But these neat categorizations involve much labeling after the fact, and frequent inconsistencies. Wilson’s combination of Calvinist high-mindedness and progressive ideology was also married to deference to business interests, and frequent ruthless action both home and abroad. The Points also have to be understood in terms of the time they appeared. He announced them only two months after the Bolshevik Revolution and Russia’s departure from the War, like the collapsing Ottoman and Habsburg dynastic empires, with unknowable consequences for Allied victory prospects, or the very survival of European states. The Points were also necessarily vague about the future of ‘nationalities’, including the ‘people’ [singular![ of Austria-Hungary.

Moreover, in opposition to later arguments from the Germans that they had been willing to make peace on the basis of the Points, and had therefore been ‘betrayed’ at Versailles, they appeared before the Germans had imposed their own savage peace on Russia in March of 1918, and before Ludendorff launched a final offensive in the summer of 1918, which even Wilson himself admitted, cancelled promises of a peace ‘without annexations or indemnities’. Neither the cynical Lloyd George nor the vengeful Clemenceau, nor any other powerful force on the scene, had any workable restorative program of ‘realism’ to better repair European and world order.

The very mass democracy of which Wilson claimed to be the champion was not just a force against the elite secret diplomacy deplored in Point I, but also against the cool rationalism and occasional indifference to popular hopes possible for past aristocratic diplomats. Lloyd George, for example, was well aware that Germany had been Britain’s most important trading partner before the war, and wanted to see that commerce restored, but had to contend with a British public opinion at least temporarily almost as vengeful as that of France. Furthermore, the leaders of both old and newly-emerging democracies feared that Bolshevism could engulf the world in general, producing caution and timidity in postwar international military commitments. Factors like these have made it easy to mock the abstract impracticality of Wilson’s visions, but also undermine the notion that clear-eyed ‘realists’ could provide a more sure-footed approach to what was happening to the world in 1917-1919.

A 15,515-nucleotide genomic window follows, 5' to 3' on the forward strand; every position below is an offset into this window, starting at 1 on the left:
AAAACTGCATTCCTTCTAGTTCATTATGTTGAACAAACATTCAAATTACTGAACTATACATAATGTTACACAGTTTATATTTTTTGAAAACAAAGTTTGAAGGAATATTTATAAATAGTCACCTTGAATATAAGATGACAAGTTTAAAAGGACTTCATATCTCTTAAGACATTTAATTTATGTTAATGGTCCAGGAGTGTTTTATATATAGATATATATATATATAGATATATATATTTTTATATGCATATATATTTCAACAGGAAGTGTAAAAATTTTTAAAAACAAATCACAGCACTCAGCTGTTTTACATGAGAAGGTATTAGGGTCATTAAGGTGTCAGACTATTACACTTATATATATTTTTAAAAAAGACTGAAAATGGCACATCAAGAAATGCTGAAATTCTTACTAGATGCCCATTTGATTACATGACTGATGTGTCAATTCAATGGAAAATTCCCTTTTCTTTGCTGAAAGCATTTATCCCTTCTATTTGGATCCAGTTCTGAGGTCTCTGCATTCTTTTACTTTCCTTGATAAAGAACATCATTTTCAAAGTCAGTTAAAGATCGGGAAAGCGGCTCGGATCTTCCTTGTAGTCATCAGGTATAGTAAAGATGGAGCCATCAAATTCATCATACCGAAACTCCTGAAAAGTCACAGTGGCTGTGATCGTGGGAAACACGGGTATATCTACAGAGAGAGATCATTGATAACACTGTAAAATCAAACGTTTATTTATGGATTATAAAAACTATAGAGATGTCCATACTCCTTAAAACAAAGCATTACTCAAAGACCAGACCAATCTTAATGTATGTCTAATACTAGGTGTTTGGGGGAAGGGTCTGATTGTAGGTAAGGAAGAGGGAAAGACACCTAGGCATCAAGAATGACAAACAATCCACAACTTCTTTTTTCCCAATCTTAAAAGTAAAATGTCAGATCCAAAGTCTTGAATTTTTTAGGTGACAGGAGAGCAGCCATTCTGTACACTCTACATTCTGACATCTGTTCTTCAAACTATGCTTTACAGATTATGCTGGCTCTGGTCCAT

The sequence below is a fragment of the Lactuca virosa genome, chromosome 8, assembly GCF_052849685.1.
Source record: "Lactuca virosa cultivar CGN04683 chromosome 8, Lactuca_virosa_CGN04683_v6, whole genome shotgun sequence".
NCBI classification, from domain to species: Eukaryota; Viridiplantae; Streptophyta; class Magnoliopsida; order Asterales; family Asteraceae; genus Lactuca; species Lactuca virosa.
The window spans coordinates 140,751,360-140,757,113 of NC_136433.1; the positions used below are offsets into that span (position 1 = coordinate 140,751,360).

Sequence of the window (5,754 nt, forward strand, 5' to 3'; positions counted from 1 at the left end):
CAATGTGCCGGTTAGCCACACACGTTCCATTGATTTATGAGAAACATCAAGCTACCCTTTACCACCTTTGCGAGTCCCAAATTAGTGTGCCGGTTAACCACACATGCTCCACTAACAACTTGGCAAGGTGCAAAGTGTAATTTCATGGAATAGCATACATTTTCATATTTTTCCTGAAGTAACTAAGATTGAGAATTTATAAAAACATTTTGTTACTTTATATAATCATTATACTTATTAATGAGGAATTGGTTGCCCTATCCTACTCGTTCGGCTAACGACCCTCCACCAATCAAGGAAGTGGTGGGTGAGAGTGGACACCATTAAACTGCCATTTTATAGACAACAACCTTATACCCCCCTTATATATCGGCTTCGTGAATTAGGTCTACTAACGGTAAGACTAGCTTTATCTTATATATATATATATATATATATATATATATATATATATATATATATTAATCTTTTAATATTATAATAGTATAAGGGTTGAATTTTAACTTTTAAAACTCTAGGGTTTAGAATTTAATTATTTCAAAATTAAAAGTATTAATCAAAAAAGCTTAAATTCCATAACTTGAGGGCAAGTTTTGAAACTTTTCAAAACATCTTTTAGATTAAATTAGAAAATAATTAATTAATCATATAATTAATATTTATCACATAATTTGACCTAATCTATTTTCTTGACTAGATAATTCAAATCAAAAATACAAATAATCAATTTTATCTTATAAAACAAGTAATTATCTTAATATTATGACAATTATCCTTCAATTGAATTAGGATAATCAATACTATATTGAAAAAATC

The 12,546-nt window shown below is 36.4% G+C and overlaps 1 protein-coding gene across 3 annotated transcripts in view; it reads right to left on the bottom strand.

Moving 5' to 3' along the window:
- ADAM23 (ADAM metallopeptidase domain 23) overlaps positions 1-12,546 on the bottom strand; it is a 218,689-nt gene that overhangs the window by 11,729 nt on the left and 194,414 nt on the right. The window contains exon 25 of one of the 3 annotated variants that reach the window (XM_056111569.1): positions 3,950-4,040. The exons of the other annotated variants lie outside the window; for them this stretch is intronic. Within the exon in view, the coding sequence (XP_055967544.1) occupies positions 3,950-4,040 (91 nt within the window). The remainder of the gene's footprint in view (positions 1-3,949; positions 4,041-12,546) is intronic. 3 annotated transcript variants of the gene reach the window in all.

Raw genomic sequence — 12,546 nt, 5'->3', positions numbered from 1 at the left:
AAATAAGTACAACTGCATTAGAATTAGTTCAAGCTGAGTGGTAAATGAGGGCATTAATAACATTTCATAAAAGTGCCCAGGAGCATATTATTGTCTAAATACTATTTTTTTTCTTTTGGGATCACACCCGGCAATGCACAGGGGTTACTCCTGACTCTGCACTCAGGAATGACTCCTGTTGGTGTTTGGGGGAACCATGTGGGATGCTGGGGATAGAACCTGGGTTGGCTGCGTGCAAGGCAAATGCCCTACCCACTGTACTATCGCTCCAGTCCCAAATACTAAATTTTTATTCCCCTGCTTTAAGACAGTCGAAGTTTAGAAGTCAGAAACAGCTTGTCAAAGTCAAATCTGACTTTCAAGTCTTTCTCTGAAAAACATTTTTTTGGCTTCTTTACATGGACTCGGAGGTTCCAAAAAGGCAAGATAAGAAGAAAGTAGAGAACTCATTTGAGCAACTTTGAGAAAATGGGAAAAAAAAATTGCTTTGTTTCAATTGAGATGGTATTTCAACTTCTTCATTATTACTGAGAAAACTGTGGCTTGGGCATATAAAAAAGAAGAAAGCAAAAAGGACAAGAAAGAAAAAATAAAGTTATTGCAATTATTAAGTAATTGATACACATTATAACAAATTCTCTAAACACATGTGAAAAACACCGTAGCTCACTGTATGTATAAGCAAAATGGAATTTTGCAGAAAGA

In compiling the Points, Wilson had drawn on the assistance of ‘The Inquiry, a study group of about 150 eminent advisers, mainly professors of philosophy, history, and international law, but directed by Wilson’s friend and influential adviser, ‘Colonel’ House [the title was ‘honorary’; House was a Texas businessman with broad business connections]. Twenty-one of its members went to France with Wilson as part of the larger American negotiating commission. It had considerable influence in its eventual recommendations, although Wilson broke sharply and permanently with House in the course of these. The whole group had a highly ‘progressive’ cast (an early research head was Walter Lippmann), although that could be said of a large swathe of American public opinion in 1900-1920. especially of Ivy league academia. It also reflected the American governmental fondness for attacking problems with batteries of experts, including in cases in which collective expertise was not necessarily of much help. This still applies, and Donald Trump seems to be assembling his own mixture of heterodox business and academic advisers, preparing a sort of nationalistic Black Mass to the legalist and internationalist strain running from Wilson to Obama. It may produce better results – slightly. Realities in the world often outrun even the ‘realists’, who may have their own kind of hubris.